This Teenager Is One of America's Best New Cheesemakers
When Avery Jones received the call back in 2019 that her first cheese had won third place for Best of Show in the American Cheese Society competition, she was in Scotland with her high school theater group. Jones was fifteen years old.
Jones was the youngest cheesemaker to have placed that high in the competition, beating out over 1700 cheeses with her Alpine-style sheep milk cheese she named Aries. It also placed first in the sheep's milk American Originals category. Jones had aptly named her creamery Shooting Star Creamery, and she is indeed a rapidly rising star in the cheesemaking world.
Jones's interest in cheesemaking didn't come out of nowhere. Her father, Reggie Jones, is one of the co-owners of Central Coast Creamery in Paso Robles. She has been helping him at Central Coast since she was seven years old, though she wasn't allowed to be involved in the food production side at the time. "I mostly just helped him deliver cheese and label them," Avery said.
Reggie has three daughters, but the first two were older by the time he started Central Coast Creamery. After Reggie's second daughter went off to college, Jones spent a lot of time with her dad at the creamery. "Avery was only seven at the time, it was just her and I and we spent a lot of time together," Reggie recalled, "It just became one of those things where [she] and I were always together."
They decided to set Jones up with her own creamery and brand so she could take risks with her cheeses as well as feed her desire to give back to the community. Having a separate business means she could use part of the proceeds to donate to nonprofits that she cared about. She recently learned that her great grandfather and her great great grandfather had served in the two World Wars, so she decided to donate to her local chapter of AmpSurf, a nonprofit that offers Surf Therapy Clinics to rehabilitate people with life-long disability, many of whom are veterans.
Reggie's approach has always been making the cheeses he wants to make, but Jones went in from a different angle. She wanted to find the classes of cheese that are not being produced as much and make something that would fill these gaps. She looked through the data published by the American Cheese Society and decided the gap she was interested in filling is sheep's milk cheeses.
Making a cheese that hasn't been produced much also meant a lot of trial and error, as there's not a lot of expertise in sheep's milk cheeses in the United States Avery could draw from. Sheep's milk has twice the amount of fat and protein as cow's milk so it has to be processed differently. Since the curd is much heavier it also takes a harder toll on the existing equipment. A few months later, though, Aries was born, a firm, earthy and nutty sheep's milk cheese. Aries easily won the judges over.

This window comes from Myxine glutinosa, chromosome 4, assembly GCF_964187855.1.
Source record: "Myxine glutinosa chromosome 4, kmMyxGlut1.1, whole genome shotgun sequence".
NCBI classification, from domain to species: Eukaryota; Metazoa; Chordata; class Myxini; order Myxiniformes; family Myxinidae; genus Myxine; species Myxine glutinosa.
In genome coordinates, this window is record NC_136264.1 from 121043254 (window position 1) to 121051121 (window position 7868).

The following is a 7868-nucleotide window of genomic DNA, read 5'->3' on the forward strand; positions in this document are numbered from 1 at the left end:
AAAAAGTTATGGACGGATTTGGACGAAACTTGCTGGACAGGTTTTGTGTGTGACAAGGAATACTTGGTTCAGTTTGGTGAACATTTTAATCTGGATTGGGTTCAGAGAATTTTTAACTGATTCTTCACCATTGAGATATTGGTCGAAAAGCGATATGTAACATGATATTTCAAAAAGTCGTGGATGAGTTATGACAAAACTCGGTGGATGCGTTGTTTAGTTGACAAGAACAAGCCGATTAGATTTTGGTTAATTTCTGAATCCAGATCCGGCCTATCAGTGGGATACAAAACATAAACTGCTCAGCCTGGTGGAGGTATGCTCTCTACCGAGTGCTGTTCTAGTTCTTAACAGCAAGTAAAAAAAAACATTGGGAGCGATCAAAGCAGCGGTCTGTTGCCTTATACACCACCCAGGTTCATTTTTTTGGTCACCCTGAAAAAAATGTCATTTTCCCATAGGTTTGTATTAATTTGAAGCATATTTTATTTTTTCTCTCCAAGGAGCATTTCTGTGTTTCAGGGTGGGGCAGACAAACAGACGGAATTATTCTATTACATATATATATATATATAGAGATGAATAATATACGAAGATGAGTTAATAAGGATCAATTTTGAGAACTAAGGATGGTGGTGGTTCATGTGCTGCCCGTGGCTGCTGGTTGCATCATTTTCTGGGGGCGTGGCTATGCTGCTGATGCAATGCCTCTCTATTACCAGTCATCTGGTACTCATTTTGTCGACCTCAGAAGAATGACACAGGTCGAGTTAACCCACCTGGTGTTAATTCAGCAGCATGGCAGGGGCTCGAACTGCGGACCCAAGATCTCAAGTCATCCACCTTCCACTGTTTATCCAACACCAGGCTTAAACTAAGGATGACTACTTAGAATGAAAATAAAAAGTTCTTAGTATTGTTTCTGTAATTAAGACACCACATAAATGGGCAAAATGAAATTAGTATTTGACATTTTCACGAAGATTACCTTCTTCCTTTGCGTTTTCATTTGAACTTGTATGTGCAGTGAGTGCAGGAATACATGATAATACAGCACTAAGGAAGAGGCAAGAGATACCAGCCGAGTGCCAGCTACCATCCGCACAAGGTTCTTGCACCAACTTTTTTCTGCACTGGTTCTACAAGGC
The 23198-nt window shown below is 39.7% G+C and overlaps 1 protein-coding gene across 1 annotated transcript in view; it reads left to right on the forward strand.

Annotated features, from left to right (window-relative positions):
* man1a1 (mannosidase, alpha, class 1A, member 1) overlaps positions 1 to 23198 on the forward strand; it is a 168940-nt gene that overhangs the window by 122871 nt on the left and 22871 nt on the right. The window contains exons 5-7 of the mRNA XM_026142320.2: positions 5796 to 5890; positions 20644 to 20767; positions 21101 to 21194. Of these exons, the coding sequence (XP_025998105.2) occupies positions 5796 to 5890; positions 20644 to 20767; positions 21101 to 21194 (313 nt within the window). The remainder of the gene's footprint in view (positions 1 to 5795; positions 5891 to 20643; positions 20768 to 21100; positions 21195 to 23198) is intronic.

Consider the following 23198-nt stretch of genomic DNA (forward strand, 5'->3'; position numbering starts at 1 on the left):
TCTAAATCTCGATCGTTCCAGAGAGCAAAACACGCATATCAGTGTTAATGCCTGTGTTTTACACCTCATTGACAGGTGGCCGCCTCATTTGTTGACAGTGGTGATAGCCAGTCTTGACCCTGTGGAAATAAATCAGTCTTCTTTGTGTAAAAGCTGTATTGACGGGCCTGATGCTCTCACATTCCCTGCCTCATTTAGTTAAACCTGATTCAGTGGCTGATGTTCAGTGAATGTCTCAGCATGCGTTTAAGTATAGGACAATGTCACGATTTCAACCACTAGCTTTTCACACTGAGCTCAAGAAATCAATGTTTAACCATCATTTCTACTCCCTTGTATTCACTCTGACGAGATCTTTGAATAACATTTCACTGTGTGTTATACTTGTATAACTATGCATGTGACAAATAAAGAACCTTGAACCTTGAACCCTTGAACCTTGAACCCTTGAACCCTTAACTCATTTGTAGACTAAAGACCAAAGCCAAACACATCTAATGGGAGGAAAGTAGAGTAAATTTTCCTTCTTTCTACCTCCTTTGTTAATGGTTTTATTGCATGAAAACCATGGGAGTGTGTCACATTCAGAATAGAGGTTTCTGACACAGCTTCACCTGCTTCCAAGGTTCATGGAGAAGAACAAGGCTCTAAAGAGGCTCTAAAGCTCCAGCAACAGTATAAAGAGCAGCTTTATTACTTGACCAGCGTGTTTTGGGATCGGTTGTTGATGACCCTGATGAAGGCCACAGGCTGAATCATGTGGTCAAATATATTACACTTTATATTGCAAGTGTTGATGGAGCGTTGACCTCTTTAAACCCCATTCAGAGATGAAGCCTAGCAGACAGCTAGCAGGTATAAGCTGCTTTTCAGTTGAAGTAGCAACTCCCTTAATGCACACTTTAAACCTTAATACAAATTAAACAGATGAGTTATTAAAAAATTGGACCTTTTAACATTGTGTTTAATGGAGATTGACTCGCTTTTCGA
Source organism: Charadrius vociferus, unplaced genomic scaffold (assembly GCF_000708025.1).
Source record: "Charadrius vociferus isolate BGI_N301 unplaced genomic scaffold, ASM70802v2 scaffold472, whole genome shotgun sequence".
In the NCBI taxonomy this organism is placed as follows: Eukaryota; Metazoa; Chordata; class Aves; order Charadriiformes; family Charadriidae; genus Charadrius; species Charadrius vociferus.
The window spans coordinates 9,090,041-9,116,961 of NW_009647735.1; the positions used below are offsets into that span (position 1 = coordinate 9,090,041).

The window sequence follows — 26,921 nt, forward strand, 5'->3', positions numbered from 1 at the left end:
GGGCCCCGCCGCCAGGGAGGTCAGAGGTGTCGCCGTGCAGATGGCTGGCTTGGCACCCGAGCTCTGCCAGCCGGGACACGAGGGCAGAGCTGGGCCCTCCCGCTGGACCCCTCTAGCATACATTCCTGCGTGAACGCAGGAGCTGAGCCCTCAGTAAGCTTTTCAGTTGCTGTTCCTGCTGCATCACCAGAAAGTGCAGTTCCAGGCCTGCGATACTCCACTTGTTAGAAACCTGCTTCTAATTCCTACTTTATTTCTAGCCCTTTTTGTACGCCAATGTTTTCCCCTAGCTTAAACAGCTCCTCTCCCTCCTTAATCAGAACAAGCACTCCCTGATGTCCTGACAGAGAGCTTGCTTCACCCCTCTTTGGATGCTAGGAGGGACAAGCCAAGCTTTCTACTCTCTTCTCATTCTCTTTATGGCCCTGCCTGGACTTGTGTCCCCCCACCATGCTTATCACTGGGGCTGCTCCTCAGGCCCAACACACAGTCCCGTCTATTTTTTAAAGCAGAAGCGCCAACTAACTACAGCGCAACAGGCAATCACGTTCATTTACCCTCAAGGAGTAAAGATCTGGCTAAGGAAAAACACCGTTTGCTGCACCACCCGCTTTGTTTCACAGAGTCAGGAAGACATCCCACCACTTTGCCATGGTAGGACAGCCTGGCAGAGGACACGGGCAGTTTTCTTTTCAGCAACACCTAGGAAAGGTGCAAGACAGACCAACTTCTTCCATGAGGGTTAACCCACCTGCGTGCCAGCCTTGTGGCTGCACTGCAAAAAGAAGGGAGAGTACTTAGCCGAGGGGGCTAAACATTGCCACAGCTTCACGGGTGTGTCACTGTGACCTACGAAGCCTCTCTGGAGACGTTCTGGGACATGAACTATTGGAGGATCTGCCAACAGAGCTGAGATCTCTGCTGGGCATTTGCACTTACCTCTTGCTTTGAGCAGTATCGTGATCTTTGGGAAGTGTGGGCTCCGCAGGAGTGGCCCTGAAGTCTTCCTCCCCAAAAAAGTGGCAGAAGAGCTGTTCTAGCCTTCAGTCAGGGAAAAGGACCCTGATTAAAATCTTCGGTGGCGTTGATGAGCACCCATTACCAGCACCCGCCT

The fact that Jones's cheese did so well in the competition didn't really surprise Reggie after he taste tested it along with all the cheeses Central Coast Creamery was submitting. When he came home that evening, his wife asked him how the cheeses were. "The best cheese in there is Aries," Reggie told her, "I'm afraid it's gonna do really well." Reggie was only worried Aries would place high in the competition because the cheese takes eight months to age and they had only produced a small amount of it initially. As he suspected, the orders for Aries came immediately after it won, but it took some time to fulfill these orders.
"It was surreal for me because I just came back from going to Scotland as a high school student with my theatre group and didn't have enough time to really register what was happening until the pandemic hit," Jones says about her award, "Even now it's kind of hard to fully grasp how successful the company is."
Jones's cheeses are being produced out of Central Coast Creamery's facilities, and these days they make around 2500 pounds of them a month. School takes up most of Jones's time, especially with her varied creative outlets that include theatre and animation, but each evening she would discuss ideas and development of new cheeses with her father, each of which take at least two to three months to develop. Just like with Aries, they brainstorm gaps in the cheese market that they could fill.
Since Aries, Shooting Star Creamery has released three more sheep milk cheeses: Scorpio, a soft washed rind cheese with a strong aroma but a mellow flavor, followed by Leo, a delicate bloomy rind cheese. Leo had a slow start since it was launched in the middle of the pandemic, but it is picking up steam. The pandemic also meant there hasn't been another American Cheese Society competition since Avery last won third place, but she thinks Leo would do pretty well. Her latest release is the nutty Gouda-like Sagittarius, which is made with a blend of sheep and cow's milk.
"My favorite part [about cheesemaking] is how different bacteria cultures react to each other and the milk and how that in turn affects the look and the taste of the cheese overall," Avery says. She is off to college in the fall, studying Biological Sciences at Occidental College, which fits her interest in bacteria cultures perfectly. While she'll be relegating the Shooting Star's operations to her dad during college, she still plans to keep the creamery going and continue to develop new recipes.